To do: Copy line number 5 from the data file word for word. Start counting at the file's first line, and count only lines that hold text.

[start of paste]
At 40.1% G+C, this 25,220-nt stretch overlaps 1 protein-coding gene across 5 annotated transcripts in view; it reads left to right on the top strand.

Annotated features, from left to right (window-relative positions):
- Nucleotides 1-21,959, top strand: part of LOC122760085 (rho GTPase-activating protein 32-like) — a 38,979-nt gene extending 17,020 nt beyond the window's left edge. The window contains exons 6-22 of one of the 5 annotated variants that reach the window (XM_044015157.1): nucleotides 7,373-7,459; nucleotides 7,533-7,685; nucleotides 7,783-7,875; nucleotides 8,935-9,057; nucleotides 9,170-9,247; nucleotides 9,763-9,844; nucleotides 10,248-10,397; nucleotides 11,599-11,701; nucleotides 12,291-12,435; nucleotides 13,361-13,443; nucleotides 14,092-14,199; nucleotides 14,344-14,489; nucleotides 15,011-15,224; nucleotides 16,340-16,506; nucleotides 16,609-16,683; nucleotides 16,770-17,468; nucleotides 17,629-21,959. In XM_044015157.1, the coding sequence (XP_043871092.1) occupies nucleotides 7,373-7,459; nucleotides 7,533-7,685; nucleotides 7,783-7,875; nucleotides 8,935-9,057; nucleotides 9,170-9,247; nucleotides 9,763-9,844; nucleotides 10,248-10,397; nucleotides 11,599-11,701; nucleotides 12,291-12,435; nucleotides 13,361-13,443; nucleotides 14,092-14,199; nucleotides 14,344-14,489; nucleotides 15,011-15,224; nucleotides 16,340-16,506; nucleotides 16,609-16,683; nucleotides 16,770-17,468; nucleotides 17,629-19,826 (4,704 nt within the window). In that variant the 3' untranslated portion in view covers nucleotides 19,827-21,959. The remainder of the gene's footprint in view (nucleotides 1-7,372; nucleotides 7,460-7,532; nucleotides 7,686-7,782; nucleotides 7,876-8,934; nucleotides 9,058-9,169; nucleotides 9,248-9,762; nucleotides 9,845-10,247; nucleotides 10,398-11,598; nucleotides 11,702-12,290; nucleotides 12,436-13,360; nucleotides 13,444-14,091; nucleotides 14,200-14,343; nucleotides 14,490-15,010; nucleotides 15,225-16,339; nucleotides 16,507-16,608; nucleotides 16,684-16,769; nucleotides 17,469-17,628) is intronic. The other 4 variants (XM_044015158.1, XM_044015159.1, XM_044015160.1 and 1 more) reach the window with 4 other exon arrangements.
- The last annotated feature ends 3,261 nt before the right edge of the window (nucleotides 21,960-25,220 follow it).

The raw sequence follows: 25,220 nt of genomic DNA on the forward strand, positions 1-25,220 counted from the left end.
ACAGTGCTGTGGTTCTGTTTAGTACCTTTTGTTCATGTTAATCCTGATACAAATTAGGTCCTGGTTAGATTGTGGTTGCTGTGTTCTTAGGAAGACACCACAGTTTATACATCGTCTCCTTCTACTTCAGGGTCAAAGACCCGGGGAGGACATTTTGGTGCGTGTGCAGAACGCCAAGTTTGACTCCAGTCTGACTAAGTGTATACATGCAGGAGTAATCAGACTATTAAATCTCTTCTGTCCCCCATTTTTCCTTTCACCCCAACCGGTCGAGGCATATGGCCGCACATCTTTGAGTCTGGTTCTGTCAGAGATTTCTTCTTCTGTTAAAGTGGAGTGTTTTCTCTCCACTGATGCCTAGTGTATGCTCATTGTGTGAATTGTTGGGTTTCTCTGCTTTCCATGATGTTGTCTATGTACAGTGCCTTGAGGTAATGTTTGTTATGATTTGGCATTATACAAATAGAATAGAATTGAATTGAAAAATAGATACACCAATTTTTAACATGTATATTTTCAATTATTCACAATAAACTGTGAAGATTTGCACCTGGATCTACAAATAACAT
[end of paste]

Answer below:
The raw sequence follows: 25,220 nt of genomic DNA on the forward strand, positions 1-25,220 counted from the left end.